What is this gay RM to do? Their only recourse is to suffer in silence or risk further awkwardness by coming out.
So with all due respect, no, they are not the same. The Church very obviously has different standards and expectations for single heterosexual and single homosexual members.
There is one standard of behavior – the law of chastity. Why should there be a special carve-out for any particular individual or group determined not to abide by it? There is no question that God loves His children, but do they love Him?
John 14:21 He that hath my commandments, and keepeth them, he it is that loveth me
From reading your post, it seems to me that the origin of the struggle is your testimony of the law of chastity is not strong. You say “the Church encourages … told by Stake Presidents and bishops and EQ presidents,” but do you not entertain the possibility that the law of chastity is a law given by the God of Heaven who loves His children and those who promote this ideal (albeit in a way that is annoying to this hypothetical BYU student) are attempting to carry out this commandment?
Everyone has good and bad inclinations. Things I have been tempted with, stemming from my bad inclinations have been with me for decades. I know what Hamlet means:
but yet I could accuse me of such things that it
were better my mother had not borne me: I am very
proud, revengeful, ambitious, with more offences at
my beck than I have thoughts to put them in,
imagination to give them shape, or time to act them
in. What should such fellows as I do crawling
between earth and heaven? We are arrant knaves,
all; (Act 3, scene 1)
I have some empathy, a lot of sympathy, and tremendous pity for that hypothetical RM. It is similar to my brother’s situation. After his bachelor’s degree (not BYU), he stayed in college for another degree, became incredibly cynical, and resentful. He got into gay porn, apostatized, etc. So you see, suffering in silence and coming out are not the only options. On the other hand, there is another path. This gay RM (who probably should not follow the worldly tradition of making his sexual inclination his primary identity) can go on the difficult, but not resentful or cynical path of keeping the law of chastity, like everyone else. Our mortal coils do have some neural plasticity and our behaviors can change our minds. Perhaps over time that particular inclination can be diminished or redirected.
I will thank you not to question my testimony in any particular, including as it concerns the Law of Chasity.
Frankly, you don’t know anything about my experience and determination to keep my covenant to live the Law of Chastity, so it’s wholly presumptuous to assume I struggle with the November 5 Policy because of weak faith.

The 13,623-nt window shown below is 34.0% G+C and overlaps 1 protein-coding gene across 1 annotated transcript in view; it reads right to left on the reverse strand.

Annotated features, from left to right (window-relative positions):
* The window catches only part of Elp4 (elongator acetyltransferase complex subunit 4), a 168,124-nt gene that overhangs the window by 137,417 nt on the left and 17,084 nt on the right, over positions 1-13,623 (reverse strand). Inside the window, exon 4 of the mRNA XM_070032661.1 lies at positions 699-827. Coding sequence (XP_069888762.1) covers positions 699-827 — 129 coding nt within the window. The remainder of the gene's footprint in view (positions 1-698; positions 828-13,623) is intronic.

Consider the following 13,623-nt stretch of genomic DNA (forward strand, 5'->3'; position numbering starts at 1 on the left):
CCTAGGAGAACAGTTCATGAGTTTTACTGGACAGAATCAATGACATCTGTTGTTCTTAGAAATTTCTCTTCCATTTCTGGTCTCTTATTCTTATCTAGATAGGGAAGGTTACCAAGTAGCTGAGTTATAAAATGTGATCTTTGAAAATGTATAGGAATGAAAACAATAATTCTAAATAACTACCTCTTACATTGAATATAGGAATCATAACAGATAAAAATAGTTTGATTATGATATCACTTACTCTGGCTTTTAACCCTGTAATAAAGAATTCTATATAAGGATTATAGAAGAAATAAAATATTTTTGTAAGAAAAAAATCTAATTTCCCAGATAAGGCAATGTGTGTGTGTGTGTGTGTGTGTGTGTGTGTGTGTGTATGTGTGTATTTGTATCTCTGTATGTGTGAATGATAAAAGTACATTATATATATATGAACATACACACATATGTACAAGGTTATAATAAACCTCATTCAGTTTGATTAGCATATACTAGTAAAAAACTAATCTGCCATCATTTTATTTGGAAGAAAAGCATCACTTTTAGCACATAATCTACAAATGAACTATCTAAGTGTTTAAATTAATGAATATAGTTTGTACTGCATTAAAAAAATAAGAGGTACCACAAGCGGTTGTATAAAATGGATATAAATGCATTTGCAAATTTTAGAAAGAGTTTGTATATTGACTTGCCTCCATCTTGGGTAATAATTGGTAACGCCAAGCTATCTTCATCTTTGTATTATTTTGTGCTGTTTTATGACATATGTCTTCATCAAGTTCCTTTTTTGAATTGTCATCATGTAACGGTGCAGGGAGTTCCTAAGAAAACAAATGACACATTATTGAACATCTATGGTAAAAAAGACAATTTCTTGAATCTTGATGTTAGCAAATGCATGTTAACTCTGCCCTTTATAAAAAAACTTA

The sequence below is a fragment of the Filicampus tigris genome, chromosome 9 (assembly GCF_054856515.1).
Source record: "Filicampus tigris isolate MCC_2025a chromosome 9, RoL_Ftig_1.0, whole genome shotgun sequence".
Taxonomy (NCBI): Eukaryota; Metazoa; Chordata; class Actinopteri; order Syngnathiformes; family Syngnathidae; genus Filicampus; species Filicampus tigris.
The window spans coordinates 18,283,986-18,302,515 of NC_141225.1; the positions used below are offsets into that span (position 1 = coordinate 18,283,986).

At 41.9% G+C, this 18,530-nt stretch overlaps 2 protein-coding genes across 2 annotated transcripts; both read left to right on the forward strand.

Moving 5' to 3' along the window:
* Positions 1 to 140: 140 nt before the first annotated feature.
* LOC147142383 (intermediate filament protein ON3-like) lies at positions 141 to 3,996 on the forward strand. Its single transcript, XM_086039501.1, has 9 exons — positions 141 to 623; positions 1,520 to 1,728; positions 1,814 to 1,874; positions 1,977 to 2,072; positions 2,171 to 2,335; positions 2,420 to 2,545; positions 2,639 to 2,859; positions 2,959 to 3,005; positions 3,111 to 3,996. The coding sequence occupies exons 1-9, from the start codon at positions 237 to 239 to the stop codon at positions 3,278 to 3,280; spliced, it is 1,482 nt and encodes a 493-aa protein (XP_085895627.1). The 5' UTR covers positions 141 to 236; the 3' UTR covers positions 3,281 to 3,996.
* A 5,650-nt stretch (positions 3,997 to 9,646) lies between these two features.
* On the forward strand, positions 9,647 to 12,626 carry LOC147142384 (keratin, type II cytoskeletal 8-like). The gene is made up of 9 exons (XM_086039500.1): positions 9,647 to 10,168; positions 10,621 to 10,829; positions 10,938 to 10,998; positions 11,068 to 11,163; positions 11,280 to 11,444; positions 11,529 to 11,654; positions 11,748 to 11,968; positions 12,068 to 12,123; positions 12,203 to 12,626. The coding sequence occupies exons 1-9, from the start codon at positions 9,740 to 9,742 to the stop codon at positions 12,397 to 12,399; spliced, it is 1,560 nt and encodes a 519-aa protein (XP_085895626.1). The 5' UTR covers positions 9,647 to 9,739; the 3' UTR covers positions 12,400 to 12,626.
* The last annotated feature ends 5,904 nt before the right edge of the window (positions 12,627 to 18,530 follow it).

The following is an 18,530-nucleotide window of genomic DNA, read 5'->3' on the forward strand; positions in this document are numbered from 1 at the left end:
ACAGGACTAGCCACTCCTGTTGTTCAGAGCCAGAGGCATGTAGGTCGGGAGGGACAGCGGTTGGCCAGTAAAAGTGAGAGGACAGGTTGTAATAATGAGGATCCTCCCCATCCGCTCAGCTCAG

I think it’s kind of a narrow comparison you’re making by saying “hey are two times God said something that he later rescinded, maybe he’ll doing it again with our LGBT friends?”
What about all the other times he has given commandments that we are still bound to today? After all, he never rescinded the ten commandments, he made them even harder to obey……
If you read my post carefully, and what I’ve written elsewhere on this topic, you’ll notice that I’m not really arguing for this. I have merely raised it as one possibility that others have likewise noted, although I personally think it’s very unlikely (as I’ve made clear in other posts on my blog).
Stephen, I love all your content and what you have to say and this is no exception, but I do disagree.
I’ll concede that your explanation here could be the case, but I’m unconvinced. I see it as a much more practical reason, homelife. If I’m the child of gay parents and I go to church learning about families chasity and such, and my parents believe it, then they break up and the homelife is ruined, the family is split and they child is in a broken home. This is the same policy as for polygamist families and it makes sense. If my parents are atheists, alcoholics or swingers and they latch on to what I bring home then them accepting it doesn’t harm ones homelife, and can even be a benefit.
I feel like that’s where the brethren’s hearts were with this policy, I think going down these other explanations may just hurt us in the long run. Still though I love your content please keep up the great work.